posted by March 13 at 14:12 PMon
My girl making a white friend in Macy’s:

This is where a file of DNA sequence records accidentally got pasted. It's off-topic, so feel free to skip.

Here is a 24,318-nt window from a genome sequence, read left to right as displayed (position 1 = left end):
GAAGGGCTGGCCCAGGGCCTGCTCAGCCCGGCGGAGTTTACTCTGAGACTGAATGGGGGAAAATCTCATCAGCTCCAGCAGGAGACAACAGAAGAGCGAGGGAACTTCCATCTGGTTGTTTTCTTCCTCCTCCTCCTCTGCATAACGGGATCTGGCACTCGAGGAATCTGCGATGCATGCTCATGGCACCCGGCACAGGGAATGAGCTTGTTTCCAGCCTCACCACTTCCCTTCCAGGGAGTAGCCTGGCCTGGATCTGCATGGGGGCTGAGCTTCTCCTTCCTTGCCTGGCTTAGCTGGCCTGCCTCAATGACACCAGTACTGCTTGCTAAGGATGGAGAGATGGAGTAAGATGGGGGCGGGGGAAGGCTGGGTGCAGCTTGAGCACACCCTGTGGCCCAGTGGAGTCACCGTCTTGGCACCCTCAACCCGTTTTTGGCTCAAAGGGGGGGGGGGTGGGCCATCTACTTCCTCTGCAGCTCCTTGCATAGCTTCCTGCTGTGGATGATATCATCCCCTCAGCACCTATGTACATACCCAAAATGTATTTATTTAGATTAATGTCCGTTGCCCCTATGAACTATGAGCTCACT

The one concept that I took from Jean Baudrillard (who died early last week at the old age of 77), and I’m sure he got it from elsewhere, as concepts never have an actual origin but are always already from elsewhere, is reality-effects. What this means is that all human experience is mediated—there is no such thing as sense-certainty—and so what really matters is not reality as such but reality-effects: the effects that a human imaginary has on the real. This allows us to read all of human reality as a fiction with real-effects. Political fictions, be they imagined from the right or the left, have real effects. And it’s on the nature of these effects, there type and extent, that one must judge a work political or social fiction. (Fiction can also be understood as ideology.) As for Baudrillard’s concept (or password) of the virtual, it’s of zero use to us because all has always been virtual. What we have never known is that the real does not exist for us as anything but efficacious or inefficacious, strong or weak effects. Also simulacrum, the virtual in its hyper form, such as Disneyland, has been with us from the beginning of human time. In fact, the first persecution of Christians, 68 AD, resulted from a theme park that the emperor Nero wanted to build in a part of Rome he burnt to the ground (the imaginary: the theme park; the reality-effect: the persecution of Christians—the imaginary: the apocalypse; the reality-effect: the persecution of Christians). Simulacrum is the weakest version of Marx’s commodity fetish, Lukacs’ reification, Benjamin’s phantasmagoria, and Debord’s spectacle.